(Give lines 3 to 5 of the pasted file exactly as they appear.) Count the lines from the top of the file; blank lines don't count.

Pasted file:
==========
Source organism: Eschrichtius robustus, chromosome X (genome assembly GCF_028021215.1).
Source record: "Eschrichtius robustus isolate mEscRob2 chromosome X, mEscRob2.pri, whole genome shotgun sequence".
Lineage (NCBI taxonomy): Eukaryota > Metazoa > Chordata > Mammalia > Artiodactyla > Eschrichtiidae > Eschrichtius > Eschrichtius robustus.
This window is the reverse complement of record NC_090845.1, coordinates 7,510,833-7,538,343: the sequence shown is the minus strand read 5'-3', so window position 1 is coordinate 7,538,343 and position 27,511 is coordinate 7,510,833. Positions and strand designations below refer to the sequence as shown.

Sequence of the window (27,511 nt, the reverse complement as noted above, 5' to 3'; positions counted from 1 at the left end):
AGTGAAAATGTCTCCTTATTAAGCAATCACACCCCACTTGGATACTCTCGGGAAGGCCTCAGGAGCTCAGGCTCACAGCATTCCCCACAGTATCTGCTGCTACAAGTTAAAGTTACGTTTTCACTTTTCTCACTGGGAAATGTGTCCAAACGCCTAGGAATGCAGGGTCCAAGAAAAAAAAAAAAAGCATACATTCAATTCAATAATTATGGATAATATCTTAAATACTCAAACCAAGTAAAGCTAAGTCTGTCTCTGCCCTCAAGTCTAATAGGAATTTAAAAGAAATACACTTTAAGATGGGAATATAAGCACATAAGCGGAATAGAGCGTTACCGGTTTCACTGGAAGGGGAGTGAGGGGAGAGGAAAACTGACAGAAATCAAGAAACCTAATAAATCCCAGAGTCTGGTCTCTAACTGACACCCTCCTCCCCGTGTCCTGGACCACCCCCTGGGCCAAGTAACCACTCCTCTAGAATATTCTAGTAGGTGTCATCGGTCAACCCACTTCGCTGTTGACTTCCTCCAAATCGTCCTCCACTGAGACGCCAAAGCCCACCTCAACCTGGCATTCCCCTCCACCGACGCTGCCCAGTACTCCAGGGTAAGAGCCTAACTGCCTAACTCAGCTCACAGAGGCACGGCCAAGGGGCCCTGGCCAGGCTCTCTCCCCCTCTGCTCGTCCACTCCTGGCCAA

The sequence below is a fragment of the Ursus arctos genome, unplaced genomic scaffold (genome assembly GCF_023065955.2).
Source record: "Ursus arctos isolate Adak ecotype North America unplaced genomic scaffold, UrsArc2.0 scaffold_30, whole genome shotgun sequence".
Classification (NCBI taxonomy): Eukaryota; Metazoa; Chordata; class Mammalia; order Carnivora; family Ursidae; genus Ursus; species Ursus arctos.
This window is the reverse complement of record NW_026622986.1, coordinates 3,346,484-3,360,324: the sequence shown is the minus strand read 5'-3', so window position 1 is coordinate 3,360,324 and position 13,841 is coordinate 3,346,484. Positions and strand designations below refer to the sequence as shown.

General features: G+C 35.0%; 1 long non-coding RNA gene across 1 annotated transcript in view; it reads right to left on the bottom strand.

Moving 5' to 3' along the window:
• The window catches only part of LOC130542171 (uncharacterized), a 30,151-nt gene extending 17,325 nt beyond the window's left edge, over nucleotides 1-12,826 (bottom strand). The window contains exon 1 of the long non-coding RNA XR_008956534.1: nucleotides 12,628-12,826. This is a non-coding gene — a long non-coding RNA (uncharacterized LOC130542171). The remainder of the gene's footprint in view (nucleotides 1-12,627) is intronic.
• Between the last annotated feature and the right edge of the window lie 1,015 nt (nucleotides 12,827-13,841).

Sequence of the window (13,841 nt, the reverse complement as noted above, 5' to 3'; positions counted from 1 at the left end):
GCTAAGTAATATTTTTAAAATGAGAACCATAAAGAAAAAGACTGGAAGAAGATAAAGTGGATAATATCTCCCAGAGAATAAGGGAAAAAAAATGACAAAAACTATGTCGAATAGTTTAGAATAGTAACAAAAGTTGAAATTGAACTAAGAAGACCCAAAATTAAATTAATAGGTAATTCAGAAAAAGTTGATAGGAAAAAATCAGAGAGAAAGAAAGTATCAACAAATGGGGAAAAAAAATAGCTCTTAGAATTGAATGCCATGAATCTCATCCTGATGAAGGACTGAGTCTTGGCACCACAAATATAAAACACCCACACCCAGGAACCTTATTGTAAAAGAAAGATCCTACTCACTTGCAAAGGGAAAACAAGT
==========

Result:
Lineage (NCBI taxonomy): Eukaryota > Metazoa > Chordata > Mammalia > Artiodactyla > Eschrichtiidae > Eschrichtius > Eschrichtius robustus.
This window is the reverse complement of record NC_090845.1, coordinates 7,510,833-7,538,343: the sequence shown is the minus strand read 5'-3', so window position 1 is coordinate 7,538,343 and position 27,511 is coordinate 7,510,833. Positions and strand designations below refer to the sequence as shown.

Sequence of the window (27,511 nt, the reverse complement as noted above, 5' to 3'; positions counted from 1 at the left end):